Shabana Mahmood (Birmingham, Ladywood) (Lab): It is a pleasure to close this debate on behalf of the Opposition and to support our motion. We have had a good debate with some thoughtful speeches. I particularly want to mention the speeches of my hon. Friends the Members for Hartlepool (Mr Wright), for Newcastle upon Tyne Central (Chi Onwurah), for Croydon North (Mr Reed), for Sefton Central (Bill Esterson) and for Bristol West (Thangam Debbonaire). May I also congratulate the hon. Members who made their maiden speeches today? I am talking about the hon. Member for Hertsmere (Oliver Dowden)—or indeed for Albert Square—and my hon. Friend the Member for Sheffield, Brightside and Hillsborough (Harry Harpham), who made a moving tribute to his predecessor, David Blunkett, and to his constituency. May I welcome them both to this House, and I wish them well as they use the power of their voices to speak on behalf of their constituents and pursue the causes that matter to them?

One such cause and central issue of the day, on which I hope there is consensus in the House, is productivity and the impact of productivity on the performance of our economy. Productivity is the central economic challenge facing the Government and I believe that getting it right is vital if we are to achieve higher living standards, sustained GDP growth and effective deficit reduction.

We must seek to maximise output from the efforts of working people. If workers can produce more, their employers can pay more, tax revenues can be more

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buoyant, and GDP growth stronger and more sustainable. In short, if we get this right, everyone is a winner. Governments can make choices to pull the levers at their disposal when it comes to the national minimum wage or indeed the living wage, but when it comes to wider wage growth across the rest of the economy and for those on middle incomes, higher productivity is the way forward, as the CBI and indeed the Bank of England have also emphasised.

We should all agree in this House that GDP growth that is driven just by increasing the number of people in work and how many hours they work will not make people better off. As a nation, rather than settling for the current state of things, we should aspire to have more for us all, to be better and to be stronger. We should have a broader vision and ambition for everyone in our country, especially those who are currently stuck in low-paid work.

What has been happening to productivity on this Government’s watch? Seven years on from the global financial crisis—some Tories appear to have forgotten that there was a global financial crisis before Labour left power—productivity is still 1.7% below the pre-crisis peak. Between 2010 and 2014, productivity has grown by an average of just 0.4% a year. In quarter 4 of 2014, productivity growth fell by 0.2% compared with the previous quarter, and productivity growth was also negative in 2013 and 2012, at minus 0.3% and minus 1.2% respectively. UK output per hour is now 17 percentage points below the G7 average and 31 percentage points below that of the United States of America.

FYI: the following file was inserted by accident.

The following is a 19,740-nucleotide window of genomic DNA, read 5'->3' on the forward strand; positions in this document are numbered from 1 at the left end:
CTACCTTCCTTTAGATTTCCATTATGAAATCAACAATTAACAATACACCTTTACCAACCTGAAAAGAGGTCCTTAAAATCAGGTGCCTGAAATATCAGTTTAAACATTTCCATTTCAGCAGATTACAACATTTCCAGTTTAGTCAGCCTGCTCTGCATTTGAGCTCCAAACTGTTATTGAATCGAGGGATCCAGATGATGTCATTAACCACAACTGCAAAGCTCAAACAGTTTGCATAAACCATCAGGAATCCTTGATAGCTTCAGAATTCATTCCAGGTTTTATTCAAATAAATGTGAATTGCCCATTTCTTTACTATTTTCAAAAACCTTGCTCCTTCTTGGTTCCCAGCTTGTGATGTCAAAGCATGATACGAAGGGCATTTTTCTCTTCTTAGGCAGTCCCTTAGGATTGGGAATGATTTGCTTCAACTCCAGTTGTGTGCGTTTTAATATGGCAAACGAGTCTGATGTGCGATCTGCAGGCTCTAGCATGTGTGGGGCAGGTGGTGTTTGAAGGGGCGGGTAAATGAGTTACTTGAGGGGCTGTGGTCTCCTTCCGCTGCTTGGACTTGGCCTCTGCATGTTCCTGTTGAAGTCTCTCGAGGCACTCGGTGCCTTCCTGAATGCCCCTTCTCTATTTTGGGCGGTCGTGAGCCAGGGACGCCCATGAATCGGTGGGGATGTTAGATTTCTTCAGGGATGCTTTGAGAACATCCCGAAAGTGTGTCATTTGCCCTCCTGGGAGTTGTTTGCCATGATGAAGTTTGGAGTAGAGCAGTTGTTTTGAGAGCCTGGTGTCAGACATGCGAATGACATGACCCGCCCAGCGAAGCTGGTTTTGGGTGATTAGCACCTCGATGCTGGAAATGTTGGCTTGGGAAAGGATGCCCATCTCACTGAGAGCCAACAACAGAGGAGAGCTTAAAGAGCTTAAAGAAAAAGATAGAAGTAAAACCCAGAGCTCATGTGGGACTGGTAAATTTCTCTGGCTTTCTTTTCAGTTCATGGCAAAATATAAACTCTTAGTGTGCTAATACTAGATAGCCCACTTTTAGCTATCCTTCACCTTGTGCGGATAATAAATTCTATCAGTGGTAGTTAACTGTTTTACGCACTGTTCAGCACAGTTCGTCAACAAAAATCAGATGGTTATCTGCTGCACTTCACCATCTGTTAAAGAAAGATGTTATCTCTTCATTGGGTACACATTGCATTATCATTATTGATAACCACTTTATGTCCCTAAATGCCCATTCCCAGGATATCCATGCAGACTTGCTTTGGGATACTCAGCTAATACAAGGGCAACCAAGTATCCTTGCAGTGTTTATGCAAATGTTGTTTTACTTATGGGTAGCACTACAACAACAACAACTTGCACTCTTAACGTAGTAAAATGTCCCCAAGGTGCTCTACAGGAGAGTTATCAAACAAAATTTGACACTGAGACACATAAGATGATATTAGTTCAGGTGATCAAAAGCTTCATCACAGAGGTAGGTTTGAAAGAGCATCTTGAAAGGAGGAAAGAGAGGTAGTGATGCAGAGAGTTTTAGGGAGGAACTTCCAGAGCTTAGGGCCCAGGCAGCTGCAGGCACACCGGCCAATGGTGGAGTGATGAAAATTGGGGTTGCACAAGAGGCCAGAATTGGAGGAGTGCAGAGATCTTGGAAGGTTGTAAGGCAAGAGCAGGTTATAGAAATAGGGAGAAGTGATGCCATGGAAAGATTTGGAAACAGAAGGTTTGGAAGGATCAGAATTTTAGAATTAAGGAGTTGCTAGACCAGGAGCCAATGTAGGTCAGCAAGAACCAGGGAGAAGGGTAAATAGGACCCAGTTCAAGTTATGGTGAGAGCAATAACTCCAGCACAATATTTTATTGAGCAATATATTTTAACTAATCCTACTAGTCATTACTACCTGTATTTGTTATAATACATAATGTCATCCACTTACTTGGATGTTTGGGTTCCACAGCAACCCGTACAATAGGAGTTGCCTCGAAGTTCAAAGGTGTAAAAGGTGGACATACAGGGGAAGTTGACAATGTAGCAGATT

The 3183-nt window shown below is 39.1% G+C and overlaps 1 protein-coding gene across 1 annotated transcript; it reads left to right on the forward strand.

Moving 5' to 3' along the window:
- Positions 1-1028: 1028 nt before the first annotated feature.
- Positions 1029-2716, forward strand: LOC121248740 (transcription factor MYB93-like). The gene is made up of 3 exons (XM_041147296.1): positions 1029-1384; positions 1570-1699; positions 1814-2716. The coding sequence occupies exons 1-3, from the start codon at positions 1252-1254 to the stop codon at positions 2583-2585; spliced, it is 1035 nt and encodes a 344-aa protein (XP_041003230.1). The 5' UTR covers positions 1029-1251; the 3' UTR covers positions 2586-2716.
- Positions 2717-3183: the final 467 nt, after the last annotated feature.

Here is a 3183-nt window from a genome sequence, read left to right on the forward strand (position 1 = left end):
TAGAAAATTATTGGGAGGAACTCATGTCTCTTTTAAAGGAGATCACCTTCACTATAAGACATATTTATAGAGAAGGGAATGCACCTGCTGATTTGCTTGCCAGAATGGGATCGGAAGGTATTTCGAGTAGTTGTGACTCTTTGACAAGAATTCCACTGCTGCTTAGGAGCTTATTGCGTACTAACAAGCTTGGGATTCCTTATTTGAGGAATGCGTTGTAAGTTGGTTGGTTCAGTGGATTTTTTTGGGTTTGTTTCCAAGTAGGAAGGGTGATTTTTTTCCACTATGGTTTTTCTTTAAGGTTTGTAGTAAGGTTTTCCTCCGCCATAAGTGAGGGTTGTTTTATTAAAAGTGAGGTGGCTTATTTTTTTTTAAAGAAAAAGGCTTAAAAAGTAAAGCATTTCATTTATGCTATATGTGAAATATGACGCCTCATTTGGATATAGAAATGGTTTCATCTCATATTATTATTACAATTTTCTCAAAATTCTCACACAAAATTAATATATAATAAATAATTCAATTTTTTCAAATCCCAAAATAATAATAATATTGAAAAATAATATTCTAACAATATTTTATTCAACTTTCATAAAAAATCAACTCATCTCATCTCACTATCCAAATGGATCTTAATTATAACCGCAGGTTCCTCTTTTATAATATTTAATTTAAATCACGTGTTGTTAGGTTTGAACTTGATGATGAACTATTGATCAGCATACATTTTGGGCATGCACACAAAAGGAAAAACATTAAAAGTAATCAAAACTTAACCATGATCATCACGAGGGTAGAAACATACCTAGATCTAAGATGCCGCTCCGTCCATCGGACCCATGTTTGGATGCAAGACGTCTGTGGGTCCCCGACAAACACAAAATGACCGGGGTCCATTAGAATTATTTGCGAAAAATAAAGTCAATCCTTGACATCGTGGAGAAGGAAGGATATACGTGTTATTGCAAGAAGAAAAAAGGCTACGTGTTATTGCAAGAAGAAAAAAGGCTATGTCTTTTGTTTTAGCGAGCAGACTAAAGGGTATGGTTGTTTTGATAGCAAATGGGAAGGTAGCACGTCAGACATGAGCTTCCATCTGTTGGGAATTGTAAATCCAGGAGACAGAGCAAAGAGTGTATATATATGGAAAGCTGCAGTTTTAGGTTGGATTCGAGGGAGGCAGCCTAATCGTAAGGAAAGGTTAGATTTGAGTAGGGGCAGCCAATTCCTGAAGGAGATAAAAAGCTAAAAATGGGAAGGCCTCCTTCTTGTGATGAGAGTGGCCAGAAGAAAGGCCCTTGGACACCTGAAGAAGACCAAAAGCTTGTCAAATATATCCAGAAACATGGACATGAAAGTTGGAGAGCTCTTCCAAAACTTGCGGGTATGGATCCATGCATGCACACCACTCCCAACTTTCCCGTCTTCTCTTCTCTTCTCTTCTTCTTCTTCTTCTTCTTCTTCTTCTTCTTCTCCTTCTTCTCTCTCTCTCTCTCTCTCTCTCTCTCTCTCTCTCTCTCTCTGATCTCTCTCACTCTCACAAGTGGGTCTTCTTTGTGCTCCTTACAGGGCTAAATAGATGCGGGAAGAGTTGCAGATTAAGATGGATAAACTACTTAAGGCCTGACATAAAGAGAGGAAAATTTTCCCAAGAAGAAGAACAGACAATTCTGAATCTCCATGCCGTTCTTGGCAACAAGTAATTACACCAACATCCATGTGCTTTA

The Office for Budget Responsibility says that productivity growth is the

“most important and uncertain part”

of its economic forecast. The Office for National Statistics says that the stagnation of productivity is “unprecedented”. The Bank of England says that this is one of its main concerns about the nature of the recovery going forward.

One response to this productivity puzzle would be to think that this is just how things are—that this is a necessary and inevitable consequence of a changing world—but it does not have to be this way, and we should not settle for things being this way. Despite the post-election pronouncements about a soon-to-be-announced so-called productivity plan, the Tories’ inaction and ineffectiveness on this issue over their previous five years in government suggests that they have been content to settle for things exactly as they are. How else can the Chancellor explain his complete failure even to mention productivity during his March Budget speech, or his failure to prioritise productivity growth over the previous five years? But he and his team can listen today and start to put things right as they look ahead to the July Budget. The Chancellor has choices to make ahead of the first fiscal event of this Parliament, and he should make choices that will boost productivity.

The Chancellor could focus on skills and innovation. We have heard today that jobs growth has been disproportionately focused on lower-skilled work since mid-2013, and we have a persistent trend of insecurity in the labour market and, inevitably, weak wage growth too. The Government are wrong to sit back and watch

17 Jun 2015 : Column 426

that happen, because our labour market is changing and the jobs of tomorrow will look very different from the jobs of 20 years ago. Our future workforce is also changing; it is ageing, there are more women and there are increasing numbers of people with high-level qualifications. The Opposition believe that, with so much talent to harness, public spending should focus on enhancing investment, skills and innovation. The Tories have failed thus far to provide any real solutions or strategies to build the productive, high-skilled, high-wage workforce that this country needs, and this must urgently change.

On infrastructure, frankly Labour has already done the heavy lifting with the report that we commissioned from Sir John Armitt, whose proposal, accepted in full by us, for a national infrastructure commission is one that the current Government should also adopt. Indeed, we have even prepared the draft legislation. With all the work done, and given that it is in the national interest, Ministers can have that one for free and they should go ahead and do it.